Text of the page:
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TDG Skybar In-Ceiling Soundbar Breaks Mold

The DaVinci Group (TDG) invents new product category with $1,000 Skybar LCR in-ceiling soundbars and satellite speakers for home theater.


Look, up in the sky (or in this case, the ceiling)… it’s a bird, it’s a plane, no, it’s a… soundbar? Jeff Francisco, president and CEO of The DaVinci Group, Inc. (TDG) might not be Superman, but he can lay claim to perhaps being one of the only exhibitors at CEDIA 2017 who invented an entirely new product category: the in-ceiling soundbar. Indeed, the company showed its new Skybar LCR architectural audio system that includes an in-ceiling soundbar, along with satellite speakers.

“TDG’s Skybar System is the result of deep collaboration with TDG dealers, who told us they needed a solution where the aesthetics of the installation require a lower impact design rather than multiple individual component speakers,” says Francisco. “With our new Skybar solution, integrators can fulfill their clients’ request and do so without sacrificing sound quality for a tremendous seven-channel home theater performance out of just three diminutive in-ceiling or in-wall boxes.”

“Dealers told us they needed a solution where the aesthetics of the installation require a lower impact design.”

— Jeff Francisco, TDG

TDG’s full $1,000 Skybar system uses three boxes – one Skybar LCR and two Skybar Satellites – to implement a full seven-channel surround sound system in a 6- x 25¼- x 3¾-inch enclosure. The Skybar LCR is versatile, so it can be also put in-wall or in a soffit if needed.

Inside the Skybar LCR are six 3-inch heavy duty, full-range drivers – two for the left channel, two for the right channel, and two full-range, along with a single 1-inch pivoting dome tweeter for the center channel. The drivers are mounted on an angled baffle board and the tweeter pivots allowing the sound wave to be directed downward towards the audience in an in-ceiling mount configuration, or left/right towards the audience in the case of an in-wall mounting situation.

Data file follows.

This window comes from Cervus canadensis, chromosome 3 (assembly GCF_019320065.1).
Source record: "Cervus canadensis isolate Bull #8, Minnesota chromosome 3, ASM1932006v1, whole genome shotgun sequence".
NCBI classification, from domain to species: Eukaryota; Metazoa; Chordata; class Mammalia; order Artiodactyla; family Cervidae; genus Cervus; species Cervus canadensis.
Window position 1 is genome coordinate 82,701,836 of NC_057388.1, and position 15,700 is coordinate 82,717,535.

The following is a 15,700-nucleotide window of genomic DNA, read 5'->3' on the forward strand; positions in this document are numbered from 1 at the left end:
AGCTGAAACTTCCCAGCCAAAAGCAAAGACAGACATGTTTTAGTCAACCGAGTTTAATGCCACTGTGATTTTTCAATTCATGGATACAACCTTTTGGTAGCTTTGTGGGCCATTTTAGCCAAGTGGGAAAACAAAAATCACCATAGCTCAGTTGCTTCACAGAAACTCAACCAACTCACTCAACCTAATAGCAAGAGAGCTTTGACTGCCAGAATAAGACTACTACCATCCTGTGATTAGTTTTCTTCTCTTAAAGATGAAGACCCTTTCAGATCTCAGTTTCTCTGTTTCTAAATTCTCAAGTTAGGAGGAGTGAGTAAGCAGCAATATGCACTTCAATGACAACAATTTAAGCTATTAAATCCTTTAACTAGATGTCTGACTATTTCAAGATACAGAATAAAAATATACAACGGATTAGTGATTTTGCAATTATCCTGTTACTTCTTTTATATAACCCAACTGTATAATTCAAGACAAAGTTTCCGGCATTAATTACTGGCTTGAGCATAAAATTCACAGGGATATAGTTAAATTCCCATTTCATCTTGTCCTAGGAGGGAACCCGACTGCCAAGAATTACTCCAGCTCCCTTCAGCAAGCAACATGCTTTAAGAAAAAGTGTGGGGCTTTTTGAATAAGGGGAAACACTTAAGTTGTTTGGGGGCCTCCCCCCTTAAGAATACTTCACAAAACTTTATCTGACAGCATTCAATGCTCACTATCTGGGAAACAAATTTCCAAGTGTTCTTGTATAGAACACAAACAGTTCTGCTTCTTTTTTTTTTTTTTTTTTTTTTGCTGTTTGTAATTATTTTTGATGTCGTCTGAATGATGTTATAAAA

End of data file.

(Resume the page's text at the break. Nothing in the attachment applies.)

Integrators have flexible connection options that allow them to configure the Skybar LCR as either a complete left/right/center setup – or in the alternative, the entire unit can operate as one channel depending on the system configuration. In this way, more Skybar LCRs can be added for the other channels in a situation where the listening area is extremely large, for example.

The Skybar Satellite features two front firing 3-inch side or surround speakers, and a third 3-inch reflecting speaker. The reflecting speaker is mounted such that it fires into an angled channel to direct the waveform either towards a wall or ceiling for more diffuse rear or height sounds.

The Skybar Satellite can either be configured to provide only surround channel information, or both surround and rear channel information. Reconfigurations are accomplished by connections on the back panel of either the Skybar LCR or the Skybar Satellite and are easy and intuitive for integrators to properly connect no matter what the system design requires, according to the company.

Most Common Use Cases

In most situations, the Skybar LCR and the Skybar Satellites will be set up in a U-shaped configuration, with the LCR at the front of the theater and the Satellites perpendicular to the front speaker in the ceiling towards the back and on either side of the room.

The Satellites can also be mounted in the side walls horizontally to provide surround and rear channel information. Or they can be mounted in the side walls vertically, with the reflecting speaker aimed towards the ceiling for height information for use in one of the newer advanced 3D surround-type systems.

About the Author

Jason Knott
Jason Knott:

Jason Knott is Chief Content Officer for Emerald Expositions Connected Brands. Jason has covered low-voltage electronics as an editor since 1990, serving as editor and publisher of Security Sales & Integration. He joined CE Pro in 2000 and serves as Editor-in-Chief of that brand. He served as chairman of the Security Industry Association’s Education Committee from 2000-2004 and sat on the board of that association from 1998-2002. He is also a former board member of the Alarm Industry Research and Educational Foundation. He has been a member of the CEDIA Business Working Group since 2010. Jason graduated from the University of Southern California.


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